Falling outside the principles of “pure diagnosis” cases: Brady v Southend University Hospitals NHS Foundation Trust [2020] EWHC 158 (QB)

In this post, Henry King of 12KBW examines the limited application of so-called “pure diagnosis” cases in the context of a case where failure to diagnose a patient’s abdominal mass as an actinomycosis infection was found to be non-negligent on traditional Bolam / Bolitho principles.

The cases of Bolam v Friern Hospital Management Committee [1957] 1 W.L.R 582 and Bolitho v City and Hackney Health Authority [1997] UKHL 46 concerned treatment and whether the doctor has acted within a reasonable, respectable and responsible range of medical opinion. As such, there is room for a genuine difference of opinion. There are, however, cases in (say) radiology or histology where a diagnosis is likely right or wrong. This is termed a “pure diagnosis” case. 

Brady v Southend University Hospitals NHS Foundation Trust [2020] EWHC 158 (QB)  was a case where the alleged negligence was a failure to perform a biopsy to confirm a specific diagnosis given that, on the Claimant’s case, there were a range of diagnoses. As such, Andrew Lewis QC found that consideration of the claim as a “pure diagnosis” case was of limited effect, preferring to categorise it as follows:

  • First, to find as a fact what the correct diagnosis at the time was likely to have been;
  • Second, and despite any confliction with the Court’s finding, whether the treating team’s assessments were negligent or not in accordance with the principles of Bolam, Bolitho, and Penney v East Kent HA [2000] Lloyds Rep Med 41,. 

The Facts and the Parties’ Respective Cases

The Claimant presented to her GP and then to the Defendant’s trust complaining of central abdominal pain and in the upper left quadrant following an appendectomy that had taken place some months previous. 

The First Scan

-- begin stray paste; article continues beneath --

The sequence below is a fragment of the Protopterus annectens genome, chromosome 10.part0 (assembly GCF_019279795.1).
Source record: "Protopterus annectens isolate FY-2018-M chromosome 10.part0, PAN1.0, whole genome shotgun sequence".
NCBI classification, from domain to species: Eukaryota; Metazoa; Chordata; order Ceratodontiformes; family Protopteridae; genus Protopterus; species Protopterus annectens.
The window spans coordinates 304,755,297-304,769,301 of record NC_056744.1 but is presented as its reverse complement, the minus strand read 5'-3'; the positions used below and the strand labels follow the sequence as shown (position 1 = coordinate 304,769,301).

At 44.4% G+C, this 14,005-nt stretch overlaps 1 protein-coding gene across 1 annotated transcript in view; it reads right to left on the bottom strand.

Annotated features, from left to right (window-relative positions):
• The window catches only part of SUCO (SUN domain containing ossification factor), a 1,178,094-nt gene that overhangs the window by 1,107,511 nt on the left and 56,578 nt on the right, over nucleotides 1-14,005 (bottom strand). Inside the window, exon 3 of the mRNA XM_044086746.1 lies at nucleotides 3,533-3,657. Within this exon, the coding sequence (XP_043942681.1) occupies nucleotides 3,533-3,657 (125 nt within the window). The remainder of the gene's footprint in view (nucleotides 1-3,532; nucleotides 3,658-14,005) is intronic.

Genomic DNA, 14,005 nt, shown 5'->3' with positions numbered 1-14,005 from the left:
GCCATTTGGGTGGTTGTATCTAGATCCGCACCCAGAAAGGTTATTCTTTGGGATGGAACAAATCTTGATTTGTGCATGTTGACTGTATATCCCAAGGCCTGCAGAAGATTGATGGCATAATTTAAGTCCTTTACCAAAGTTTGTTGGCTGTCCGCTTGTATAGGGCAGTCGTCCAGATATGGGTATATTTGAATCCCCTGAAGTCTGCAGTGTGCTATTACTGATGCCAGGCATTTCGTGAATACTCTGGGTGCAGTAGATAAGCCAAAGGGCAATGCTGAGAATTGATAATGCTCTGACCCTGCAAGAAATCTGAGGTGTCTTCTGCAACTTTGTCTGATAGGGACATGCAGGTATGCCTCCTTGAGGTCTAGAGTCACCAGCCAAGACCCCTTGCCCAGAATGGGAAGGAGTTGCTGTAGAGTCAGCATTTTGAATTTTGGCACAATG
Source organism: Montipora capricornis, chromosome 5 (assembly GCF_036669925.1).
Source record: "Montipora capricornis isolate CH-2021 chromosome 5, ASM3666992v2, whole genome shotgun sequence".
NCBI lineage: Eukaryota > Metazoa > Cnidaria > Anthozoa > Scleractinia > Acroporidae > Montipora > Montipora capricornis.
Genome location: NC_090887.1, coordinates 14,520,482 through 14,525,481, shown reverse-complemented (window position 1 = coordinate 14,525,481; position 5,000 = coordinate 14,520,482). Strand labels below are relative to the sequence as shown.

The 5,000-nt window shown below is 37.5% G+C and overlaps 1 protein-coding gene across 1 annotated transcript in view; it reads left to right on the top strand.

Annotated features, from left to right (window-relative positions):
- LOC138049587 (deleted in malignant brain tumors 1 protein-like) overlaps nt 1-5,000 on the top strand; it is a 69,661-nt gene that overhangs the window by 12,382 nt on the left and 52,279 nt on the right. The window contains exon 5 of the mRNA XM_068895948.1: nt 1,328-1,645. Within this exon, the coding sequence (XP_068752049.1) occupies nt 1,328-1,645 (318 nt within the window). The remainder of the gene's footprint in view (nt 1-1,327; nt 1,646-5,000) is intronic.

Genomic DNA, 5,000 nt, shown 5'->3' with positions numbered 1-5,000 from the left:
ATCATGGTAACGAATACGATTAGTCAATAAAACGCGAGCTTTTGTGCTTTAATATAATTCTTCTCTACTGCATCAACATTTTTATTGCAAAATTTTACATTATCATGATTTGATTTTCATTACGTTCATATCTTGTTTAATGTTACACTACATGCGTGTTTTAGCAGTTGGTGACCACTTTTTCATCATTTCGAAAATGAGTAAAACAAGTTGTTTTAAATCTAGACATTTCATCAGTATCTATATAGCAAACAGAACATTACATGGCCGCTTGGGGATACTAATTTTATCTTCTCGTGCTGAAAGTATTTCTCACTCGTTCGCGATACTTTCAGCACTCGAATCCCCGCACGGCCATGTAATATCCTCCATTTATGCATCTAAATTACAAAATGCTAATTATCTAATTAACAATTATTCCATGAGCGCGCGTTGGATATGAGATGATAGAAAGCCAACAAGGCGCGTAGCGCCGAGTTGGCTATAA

On 05.08.13, The Claimant underwent a CT scan (“the First Scan”). Dr Tam reported a mass in the upper right quadrant consistent with an omental infarction. Given the Claimant’s recent appendectomy, this made the diagnosis of omental infarction “most likely”. This diagnosis was accepted and the Claimant was therefore discharged. 

The Claimant’s case was that this should have been diagnosed either as a malignancy or an infective process and that these matters should not have been ruled out. The Defendant’s case was that this was a reasonable diagnosis in all the circumstances. 

The Second Scan / Failure to Biopsy

On 20.09.13, following two presentations to outpatients, a second CT scan was performed (“the Second Scan”). It was agreed that this scan showed that the mass had “grown considerably”. The treating radiologist was uncertain as to the diagnosis but kept open the options of omental infarction, malignancy and infection. The treating team recommended further urgent evaluation. In evidence, the treating doctor stated that she would have recommended surgery or a biopsy in discussion with her superior, but that the diagnosis was uncertain. On the basis of the uncertainty, a secondary specialist opinion was obtained from a tertiary care unit.